Appreciating our last memories of normal life

Isle Bells prepare to play. 

Poignant stories have been coming out of people’s “last” memories of their “normal” life before things changed for COVID-19.

I recently read a beautiful description of a funeral director’s last funeral before his business shut down: the moving sentiments shared and the meaningful touches the family gave the recently departed. And for a bartender, the last night at his job before he knew he wouldn’t be coming back. 

A significant “last” for me was the last bell choir performance of my handbell group Isle Bells.

We do some smaller ensemble performances throughout the year. Last year, at the Kodiak Arts Council’s Arts and Adventure Auction, a local couple won a small ensemble performance by us: 30 minutes of handbell music in their home and an Italian dinner for eight. 

At the time, we had no idea that, in the near future, just the idea of standing shoulder to shoulder would be seen as a luxury. 

Our performance was in early March. We arrived at the home and started setting up our gear.

A stack of table covers had been accidentally left behind at the church where we practice. The joke exists in our choir about how something is always left behind or missing when we arrive at a performance location. We go with the flow and know that the missing item(s) will eventually be found. 

A ringer and I left in her car to go grab the table covers. Her car, a sporty model, had an exhilarating race car feel, something I don’t get very often in my three-row family-mobile.

We zoomed back to the church to grab the covers. I savored the feeling of being a bit lower to the ground and marveled at the short bursts of acceleration.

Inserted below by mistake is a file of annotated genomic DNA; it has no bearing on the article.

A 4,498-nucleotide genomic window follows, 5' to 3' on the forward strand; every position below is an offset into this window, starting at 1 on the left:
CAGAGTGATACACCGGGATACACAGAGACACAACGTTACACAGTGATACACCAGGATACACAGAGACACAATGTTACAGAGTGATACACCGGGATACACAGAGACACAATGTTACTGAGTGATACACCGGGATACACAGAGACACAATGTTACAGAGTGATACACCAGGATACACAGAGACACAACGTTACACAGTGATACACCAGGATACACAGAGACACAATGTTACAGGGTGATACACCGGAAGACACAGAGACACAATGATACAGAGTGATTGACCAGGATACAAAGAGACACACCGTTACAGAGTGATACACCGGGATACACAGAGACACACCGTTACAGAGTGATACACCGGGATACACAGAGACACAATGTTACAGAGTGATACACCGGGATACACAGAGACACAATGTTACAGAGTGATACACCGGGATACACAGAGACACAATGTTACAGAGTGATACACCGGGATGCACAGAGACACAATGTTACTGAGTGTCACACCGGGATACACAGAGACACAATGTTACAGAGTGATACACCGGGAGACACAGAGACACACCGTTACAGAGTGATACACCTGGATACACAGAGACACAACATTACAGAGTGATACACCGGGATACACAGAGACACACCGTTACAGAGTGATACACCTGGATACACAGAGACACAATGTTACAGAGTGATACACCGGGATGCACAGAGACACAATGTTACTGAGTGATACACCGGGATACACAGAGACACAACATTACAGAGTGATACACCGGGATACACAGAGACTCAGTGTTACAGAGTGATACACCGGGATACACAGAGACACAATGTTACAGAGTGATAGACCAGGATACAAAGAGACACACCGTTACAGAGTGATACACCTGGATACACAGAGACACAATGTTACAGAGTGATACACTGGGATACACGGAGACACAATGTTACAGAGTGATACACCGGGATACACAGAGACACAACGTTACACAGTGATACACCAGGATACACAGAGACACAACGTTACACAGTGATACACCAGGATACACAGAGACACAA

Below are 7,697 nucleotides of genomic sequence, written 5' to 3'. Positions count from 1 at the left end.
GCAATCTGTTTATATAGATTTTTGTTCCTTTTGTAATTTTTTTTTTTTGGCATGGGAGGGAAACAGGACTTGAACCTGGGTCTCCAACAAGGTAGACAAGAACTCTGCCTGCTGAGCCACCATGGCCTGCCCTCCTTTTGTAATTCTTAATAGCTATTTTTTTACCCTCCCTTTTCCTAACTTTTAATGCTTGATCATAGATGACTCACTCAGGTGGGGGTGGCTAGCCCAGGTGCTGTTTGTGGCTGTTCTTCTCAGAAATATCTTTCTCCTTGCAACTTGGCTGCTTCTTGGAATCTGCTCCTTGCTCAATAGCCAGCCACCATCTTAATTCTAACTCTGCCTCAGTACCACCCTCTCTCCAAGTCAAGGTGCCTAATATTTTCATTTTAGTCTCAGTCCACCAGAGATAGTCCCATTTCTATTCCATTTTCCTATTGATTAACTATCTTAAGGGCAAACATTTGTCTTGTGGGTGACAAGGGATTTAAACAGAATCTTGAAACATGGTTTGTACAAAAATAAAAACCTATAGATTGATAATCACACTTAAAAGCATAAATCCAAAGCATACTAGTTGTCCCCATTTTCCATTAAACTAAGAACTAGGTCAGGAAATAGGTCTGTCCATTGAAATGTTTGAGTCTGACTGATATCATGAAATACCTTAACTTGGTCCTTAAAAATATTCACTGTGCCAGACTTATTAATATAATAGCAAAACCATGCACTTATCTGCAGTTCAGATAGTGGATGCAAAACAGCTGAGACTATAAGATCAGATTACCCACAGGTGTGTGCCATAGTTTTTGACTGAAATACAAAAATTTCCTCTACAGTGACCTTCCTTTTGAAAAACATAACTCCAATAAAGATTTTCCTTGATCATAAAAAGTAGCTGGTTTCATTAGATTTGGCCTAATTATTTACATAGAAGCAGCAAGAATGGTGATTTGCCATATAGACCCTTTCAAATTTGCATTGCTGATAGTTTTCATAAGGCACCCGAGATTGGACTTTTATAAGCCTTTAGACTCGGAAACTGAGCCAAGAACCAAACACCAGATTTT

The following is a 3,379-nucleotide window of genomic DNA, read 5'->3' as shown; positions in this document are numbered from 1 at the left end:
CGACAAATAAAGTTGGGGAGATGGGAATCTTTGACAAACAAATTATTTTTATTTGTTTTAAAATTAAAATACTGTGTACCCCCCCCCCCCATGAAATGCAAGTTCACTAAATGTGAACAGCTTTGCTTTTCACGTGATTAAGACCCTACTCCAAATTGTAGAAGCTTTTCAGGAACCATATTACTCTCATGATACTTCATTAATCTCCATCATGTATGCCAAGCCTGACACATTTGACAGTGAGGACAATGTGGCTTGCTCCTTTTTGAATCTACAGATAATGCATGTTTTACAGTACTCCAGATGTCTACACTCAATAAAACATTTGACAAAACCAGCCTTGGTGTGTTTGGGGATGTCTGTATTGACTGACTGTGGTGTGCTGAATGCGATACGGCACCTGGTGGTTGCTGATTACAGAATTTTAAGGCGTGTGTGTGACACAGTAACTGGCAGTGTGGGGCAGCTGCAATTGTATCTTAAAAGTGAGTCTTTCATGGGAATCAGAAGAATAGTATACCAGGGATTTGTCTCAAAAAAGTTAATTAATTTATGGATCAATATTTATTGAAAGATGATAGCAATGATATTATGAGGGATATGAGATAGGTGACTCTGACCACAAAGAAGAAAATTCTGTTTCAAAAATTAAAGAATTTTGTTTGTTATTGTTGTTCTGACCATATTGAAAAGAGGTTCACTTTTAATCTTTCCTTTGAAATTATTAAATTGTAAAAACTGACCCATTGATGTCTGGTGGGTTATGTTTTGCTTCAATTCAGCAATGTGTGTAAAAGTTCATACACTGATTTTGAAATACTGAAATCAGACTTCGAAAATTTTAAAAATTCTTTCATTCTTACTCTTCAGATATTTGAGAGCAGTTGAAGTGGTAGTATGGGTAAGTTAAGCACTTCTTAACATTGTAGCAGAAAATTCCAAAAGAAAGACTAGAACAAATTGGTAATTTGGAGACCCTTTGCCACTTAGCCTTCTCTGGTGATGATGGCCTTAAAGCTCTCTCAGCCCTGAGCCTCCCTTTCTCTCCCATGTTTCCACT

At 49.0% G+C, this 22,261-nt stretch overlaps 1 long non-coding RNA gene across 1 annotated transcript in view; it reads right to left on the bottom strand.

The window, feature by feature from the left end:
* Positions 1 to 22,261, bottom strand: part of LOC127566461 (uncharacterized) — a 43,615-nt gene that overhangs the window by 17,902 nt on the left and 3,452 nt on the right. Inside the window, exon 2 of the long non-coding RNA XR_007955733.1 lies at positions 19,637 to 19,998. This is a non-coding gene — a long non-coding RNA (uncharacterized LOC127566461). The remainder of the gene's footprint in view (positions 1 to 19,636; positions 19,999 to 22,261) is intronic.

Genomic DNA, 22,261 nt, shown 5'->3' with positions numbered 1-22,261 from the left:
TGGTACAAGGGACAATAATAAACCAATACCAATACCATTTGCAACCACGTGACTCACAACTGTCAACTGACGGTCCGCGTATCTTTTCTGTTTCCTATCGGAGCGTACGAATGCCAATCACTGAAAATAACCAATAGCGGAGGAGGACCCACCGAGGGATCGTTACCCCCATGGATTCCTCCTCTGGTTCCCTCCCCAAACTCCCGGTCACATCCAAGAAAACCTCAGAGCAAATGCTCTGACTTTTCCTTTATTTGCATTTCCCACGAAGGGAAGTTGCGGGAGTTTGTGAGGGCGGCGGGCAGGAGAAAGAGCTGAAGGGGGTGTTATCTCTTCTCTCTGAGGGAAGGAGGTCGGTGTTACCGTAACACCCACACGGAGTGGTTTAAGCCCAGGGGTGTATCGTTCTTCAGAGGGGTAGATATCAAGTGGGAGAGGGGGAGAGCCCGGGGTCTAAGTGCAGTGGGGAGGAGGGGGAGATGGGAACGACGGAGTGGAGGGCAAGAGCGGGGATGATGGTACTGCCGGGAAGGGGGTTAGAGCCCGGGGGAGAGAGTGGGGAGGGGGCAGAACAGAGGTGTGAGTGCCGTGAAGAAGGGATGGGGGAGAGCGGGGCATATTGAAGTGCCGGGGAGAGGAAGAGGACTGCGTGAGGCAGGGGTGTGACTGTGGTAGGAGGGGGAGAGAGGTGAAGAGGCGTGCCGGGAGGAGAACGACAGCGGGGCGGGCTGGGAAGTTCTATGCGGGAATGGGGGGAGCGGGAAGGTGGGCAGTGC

When we arrived back at the house and finalized our set-up, we were offered some adult beverages as we waited for the guests to arrive, and some of us partook. We mused that any adult beverages enjoyed by the audience members might make any mistakes in the music less discernible.

Our music began. We played in a cozier-than-normal setup to fit into the space. Playing closely together makes it very easy to be in unison — we can practically feel one another’s music emanating from the bronze.

Stories and poetry were shared between the songs — poetry that spanned centuries and cultures, poetry that reflected age-old observations on nature, time, death and solitude.

Audience members asked questions about technical aspects of our instruments and the music; we joyfully shared our knowledge. 

Bringing music into someone’s home and space is not without some vulnerability — it is almost tangible.  The size of the performance space and amount of vulnerability have always felt inversely correlated — the audience is so up-close and personal.

How might the feeling of vulnerability change once we do get to perform again someday? Might it be hugely overshadowed by absolute joy and gratitude just to be playing again? That is my hunch, but only time will tell.

It was our last performance, but we didn’t have the faintest idea at the time. We look forward to someday standing shoulder to shoulder again, and I know we won’t be taking that for granted. 


Ella Saltonstall, born and raised in Kodiak, works as a speech language pathologist and enjoys musing about parenting, communication, music and everything in between.

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